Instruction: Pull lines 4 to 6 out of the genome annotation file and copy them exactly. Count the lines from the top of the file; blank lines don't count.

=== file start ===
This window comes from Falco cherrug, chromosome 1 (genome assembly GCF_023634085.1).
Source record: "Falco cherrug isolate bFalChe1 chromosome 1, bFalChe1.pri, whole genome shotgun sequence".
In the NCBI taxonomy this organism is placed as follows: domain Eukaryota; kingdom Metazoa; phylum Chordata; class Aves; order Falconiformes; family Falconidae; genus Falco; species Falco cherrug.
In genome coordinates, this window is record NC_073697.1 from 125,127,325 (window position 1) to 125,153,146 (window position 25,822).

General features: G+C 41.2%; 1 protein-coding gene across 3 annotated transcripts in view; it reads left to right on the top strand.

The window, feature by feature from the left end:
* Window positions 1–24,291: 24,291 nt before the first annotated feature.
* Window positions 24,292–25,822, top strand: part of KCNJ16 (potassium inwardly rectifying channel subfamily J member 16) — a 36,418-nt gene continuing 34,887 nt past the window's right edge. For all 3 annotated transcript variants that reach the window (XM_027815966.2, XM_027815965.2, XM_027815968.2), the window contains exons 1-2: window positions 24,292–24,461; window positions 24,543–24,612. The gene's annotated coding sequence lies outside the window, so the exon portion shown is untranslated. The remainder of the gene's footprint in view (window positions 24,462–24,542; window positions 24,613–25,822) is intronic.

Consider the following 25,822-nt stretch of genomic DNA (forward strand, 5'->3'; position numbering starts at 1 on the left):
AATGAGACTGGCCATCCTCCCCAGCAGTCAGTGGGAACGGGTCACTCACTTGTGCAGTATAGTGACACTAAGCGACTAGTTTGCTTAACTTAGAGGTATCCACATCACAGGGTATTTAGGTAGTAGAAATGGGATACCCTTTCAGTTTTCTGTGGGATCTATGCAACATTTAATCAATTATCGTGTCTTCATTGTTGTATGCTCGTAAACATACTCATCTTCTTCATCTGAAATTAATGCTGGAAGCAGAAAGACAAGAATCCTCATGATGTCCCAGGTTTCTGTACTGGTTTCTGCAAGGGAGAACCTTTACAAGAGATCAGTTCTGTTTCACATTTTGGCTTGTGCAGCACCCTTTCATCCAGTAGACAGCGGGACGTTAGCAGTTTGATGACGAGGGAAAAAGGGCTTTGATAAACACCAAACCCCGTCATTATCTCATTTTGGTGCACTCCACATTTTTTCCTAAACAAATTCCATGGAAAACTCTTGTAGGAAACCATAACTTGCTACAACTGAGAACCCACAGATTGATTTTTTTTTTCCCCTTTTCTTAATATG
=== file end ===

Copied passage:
In genome coordinates, this window is record NC_073697.1 from 125,127,325 (window position 1) to 125,153,146 (window position 25,822).

General features: G+C 41.2%; 1 protein-coding gene across 3 annotated transcripts in view; it reads left to right on the top strand.

The window, feature by feature from the left end: